'The Handmaid's Tale' Shouldn't Be Afraid To Lean Into The "Feminist" Label
Elisabeth Moss would like to change her answer to the question about whether or not The Handmaid's Tale is a feminist show. “I wanted to say ― and I’ll just say it right here, right now ― OBVIOUSLY, all caps, it is a feminist work," Moss told The Huffington Post. "It is a feminist show.” Moss' emphatic declaration appears to be her attempt at correcting her previous response days earlier at the Tribeca Film Festival. Initially, she said that The Handmaid's Tale was "not a feminist story, it's a human story because women's rights are human rights."
That original answer didn't go over well with fans who believe the Hulu series based on Margaret Atwood's 1985 dystopian novel of the same name — which looks at a future where women have no control over their own bodies — is most certainly feminist. Apparently, Moss agrees and wishes she would have made that clear the first time. “I’m not sure that that was exactly what I was trying to say," Moss told HuffPost.
The actor, who plays Offred on the series, is not the first to wish she could take something she said back, but the fact that she and her castmates were so dismissive of the word "feminist," replacing it with the word "human," feels more like a marketing decision; in other words, an attempt to get all viewers on board. But it's a bad one at that, since The Handmaid's Tale shouldn't be afraid to lean into its feminist label when it focuses on such strong women.
Sure, the word feminist unfortunately still comes with stigma. There's concern that those who don't identify with the word, which at its core is about equality between the sexes, will be turned off. Last year, Emma Watson claimed she was asked not to say "feminist" in her HeForShe speech at the United Nations, because it may be "alienating." She, of course, used the word anyway. But the idea that the word is alienating is why some women have started calling themselves "humanists" instead of "feminists," despite the definition of the two phrases being practically the same. The need for equality — nothing more, nothing less.
It's why the idea that The Handmaid's Tale is not feminist show doesn't do justice to what the story is all about. Atwood's novel is told from the female perspective, showing what it's like to be stripped of your rights and treated like a piece of property. The women in Atwood's book are split into groups based on their ability to conceive; handmaids being the women in red, who are still able to have babies at a time when the birth rate has dropped due to a mysterious illness.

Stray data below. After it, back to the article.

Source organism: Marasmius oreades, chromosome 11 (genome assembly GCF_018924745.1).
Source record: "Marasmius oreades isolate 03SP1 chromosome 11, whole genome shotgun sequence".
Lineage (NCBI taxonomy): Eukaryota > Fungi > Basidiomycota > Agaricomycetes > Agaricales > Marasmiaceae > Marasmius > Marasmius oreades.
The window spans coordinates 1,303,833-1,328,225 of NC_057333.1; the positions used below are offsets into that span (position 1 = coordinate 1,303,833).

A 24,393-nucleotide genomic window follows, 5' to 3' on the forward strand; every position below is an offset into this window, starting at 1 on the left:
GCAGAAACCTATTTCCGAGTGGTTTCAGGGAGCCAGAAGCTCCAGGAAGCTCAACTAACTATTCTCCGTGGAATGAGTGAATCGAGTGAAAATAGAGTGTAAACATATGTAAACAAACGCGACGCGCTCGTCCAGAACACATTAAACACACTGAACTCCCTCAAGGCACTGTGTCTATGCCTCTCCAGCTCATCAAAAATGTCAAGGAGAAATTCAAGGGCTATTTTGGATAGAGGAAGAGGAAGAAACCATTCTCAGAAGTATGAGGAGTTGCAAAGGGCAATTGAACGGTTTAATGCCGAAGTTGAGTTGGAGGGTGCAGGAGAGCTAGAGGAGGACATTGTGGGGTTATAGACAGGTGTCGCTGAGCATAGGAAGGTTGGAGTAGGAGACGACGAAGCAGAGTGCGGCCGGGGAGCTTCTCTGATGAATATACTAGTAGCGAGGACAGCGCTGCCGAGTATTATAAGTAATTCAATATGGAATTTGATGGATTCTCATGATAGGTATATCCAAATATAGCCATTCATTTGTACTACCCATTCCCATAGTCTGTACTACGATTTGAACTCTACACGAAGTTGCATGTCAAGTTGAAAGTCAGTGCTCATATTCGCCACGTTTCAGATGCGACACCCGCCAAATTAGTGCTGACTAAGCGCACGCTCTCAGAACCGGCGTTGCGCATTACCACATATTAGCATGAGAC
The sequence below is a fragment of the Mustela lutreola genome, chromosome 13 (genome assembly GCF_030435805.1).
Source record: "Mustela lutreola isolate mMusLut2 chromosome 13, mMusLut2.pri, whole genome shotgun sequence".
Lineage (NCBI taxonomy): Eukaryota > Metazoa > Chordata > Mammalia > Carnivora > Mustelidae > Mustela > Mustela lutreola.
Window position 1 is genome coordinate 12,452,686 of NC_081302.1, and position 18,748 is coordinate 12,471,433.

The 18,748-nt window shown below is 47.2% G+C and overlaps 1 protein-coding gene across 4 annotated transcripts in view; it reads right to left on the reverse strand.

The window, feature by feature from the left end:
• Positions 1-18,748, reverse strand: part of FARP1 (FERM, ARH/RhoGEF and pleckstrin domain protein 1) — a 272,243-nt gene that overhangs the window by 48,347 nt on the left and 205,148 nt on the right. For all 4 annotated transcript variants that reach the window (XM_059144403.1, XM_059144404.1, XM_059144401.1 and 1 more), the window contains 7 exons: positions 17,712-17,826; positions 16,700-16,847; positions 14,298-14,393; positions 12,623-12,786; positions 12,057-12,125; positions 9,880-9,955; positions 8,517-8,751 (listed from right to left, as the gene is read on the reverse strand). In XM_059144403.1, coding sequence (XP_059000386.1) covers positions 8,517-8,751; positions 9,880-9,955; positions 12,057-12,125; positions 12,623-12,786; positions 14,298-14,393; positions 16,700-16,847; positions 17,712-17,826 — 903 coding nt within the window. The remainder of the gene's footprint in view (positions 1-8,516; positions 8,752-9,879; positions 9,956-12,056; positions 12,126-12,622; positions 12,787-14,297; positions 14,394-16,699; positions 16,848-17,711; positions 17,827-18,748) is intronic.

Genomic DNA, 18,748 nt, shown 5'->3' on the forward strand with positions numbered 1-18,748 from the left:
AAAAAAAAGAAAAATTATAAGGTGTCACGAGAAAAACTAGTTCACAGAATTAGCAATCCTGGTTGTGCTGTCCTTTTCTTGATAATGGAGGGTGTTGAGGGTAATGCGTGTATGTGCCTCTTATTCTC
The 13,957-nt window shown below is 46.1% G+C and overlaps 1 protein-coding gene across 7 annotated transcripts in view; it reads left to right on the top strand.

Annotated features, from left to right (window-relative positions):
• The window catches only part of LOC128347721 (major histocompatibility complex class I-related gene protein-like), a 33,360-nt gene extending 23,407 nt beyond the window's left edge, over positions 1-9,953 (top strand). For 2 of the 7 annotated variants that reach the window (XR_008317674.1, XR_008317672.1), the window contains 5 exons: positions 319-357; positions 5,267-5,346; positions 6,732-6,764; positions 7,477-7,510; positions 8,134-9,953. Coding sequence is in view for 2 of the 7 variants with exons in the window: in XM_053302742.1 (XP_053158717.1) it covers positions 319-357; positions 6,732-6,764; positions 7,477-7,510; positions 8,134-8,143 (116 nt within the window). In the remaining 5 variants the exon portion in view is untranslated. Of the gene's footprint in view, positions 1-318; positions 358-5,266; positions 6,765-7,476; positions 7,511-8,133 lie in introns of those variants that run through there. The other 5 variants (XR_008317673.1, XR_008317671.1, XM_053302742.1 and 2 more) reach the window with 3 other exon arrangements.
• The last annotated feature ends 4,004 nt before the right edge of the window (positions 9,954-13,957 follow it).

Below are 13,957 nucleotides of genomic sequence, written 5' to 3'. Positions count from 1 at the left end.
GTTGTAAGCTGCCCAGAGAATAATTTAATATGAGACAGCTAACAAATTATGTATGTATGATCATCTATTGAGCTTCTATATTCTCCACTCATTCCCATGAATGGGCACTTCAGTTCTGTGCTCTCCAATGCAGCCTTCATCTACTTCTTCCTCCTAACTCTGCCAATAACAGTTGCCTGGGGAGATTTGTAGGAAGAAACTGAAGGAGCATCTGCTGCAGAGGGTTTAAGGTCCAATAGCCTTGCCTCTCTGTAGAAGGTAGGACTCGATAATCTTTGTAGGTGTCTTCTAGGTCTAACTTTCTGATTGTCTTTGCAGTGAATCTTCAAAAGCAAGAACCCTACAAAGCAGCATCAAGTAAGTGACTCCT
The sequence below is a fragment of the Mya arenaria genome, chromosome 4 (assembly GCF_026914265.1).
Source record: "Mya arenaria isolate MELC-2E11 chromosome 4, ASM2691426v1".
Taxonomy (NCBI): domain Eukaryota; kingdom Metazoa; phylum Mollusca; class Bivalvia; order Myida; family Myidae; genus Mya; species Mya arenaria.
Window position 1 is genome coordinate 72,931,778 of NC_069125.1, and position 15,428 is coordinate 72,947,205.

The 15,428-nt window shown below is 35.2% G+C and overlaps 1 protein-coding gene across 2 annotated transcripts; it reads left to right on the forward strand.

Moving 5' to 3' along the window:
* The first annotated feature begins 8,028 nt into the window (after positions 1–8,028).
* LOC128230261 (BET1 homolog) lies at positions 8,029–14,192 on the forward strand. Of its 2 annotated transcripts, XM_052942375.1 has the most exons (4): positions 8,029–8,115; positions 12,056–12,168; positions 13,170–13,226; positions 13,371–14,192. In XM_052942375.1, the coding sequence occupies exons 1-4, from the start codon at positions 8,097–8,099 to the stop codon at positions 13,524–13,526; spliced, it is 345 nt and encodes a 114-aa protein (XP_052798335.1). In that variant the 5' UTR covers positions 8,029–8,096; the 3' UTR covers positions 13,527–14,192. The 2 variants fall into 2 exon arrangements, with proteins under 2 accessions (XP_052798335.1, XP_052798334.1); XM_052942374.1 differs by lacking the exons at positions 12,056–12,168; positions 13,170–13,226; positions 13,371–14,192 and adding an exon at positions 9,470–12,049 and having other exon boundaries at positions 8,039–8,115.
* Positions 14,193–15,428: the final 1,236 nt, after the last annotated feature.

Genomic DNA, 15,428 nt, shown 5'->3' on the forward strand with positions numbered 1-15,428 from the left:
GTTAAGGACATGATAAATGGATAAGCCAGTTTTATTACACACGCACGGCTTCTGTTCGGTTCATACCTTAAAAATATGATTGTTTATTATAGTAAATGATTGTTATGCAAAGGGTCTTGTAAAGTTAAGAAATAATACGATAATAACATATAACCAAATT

For many, the themes of The Handmaid's Tale feel surprisingly current with the apparent attack on women's reproductive rights today. It's why sales of Atwood's book have gone up since the election. It's why it's so surprising that after all this time, we're still having trouble calling this story what it is: feminist, whether you like it or not.
The truth is, The Handmaid's Tale can be both a feminist tale and a human one. Women, are in fact, human and these stories of being discriminated against are universal. Just because this particular story is told from a women's point of view doesn't mean you have to be a woman to understand it. It's why the cast of the show should've referred back to Atwood's answer of whether The Handmaid's Tale is a feminist novel in a New York Times op-ed she wrote last month. She said,
If you mean an ideological tract in which all women are angels and/or so victimized they are incapable of moral choice, no. If you mean a novel in which women are human beings — with all the variety of character and behavior that implies — and are also interesting and important, and what happens to them is crucial to the theme, structure and plot of the book, then yes. In that sense, many books are 'feminist.'
The word itself shouldn't stop anyone from paying attention to the important story being told. The Handmaid's Tale is a cautionary one of what happens when we allow government to take away our rights. In a world like that, it is not just women who are affected, but anyone who doesn't agree with the regime in power. It's why Moss believes the problem with her previous statement was the word she left out. “I think what happened was that I left out a very, very important four-letter word, which is ‘also,’” Moss told Huffington Post. “It’s also a humanist tale. That’s all."
The Handmaid's Tale isn't an either/or kind of story, but an all-inclusive one. It just so happens to be a feminist one, too.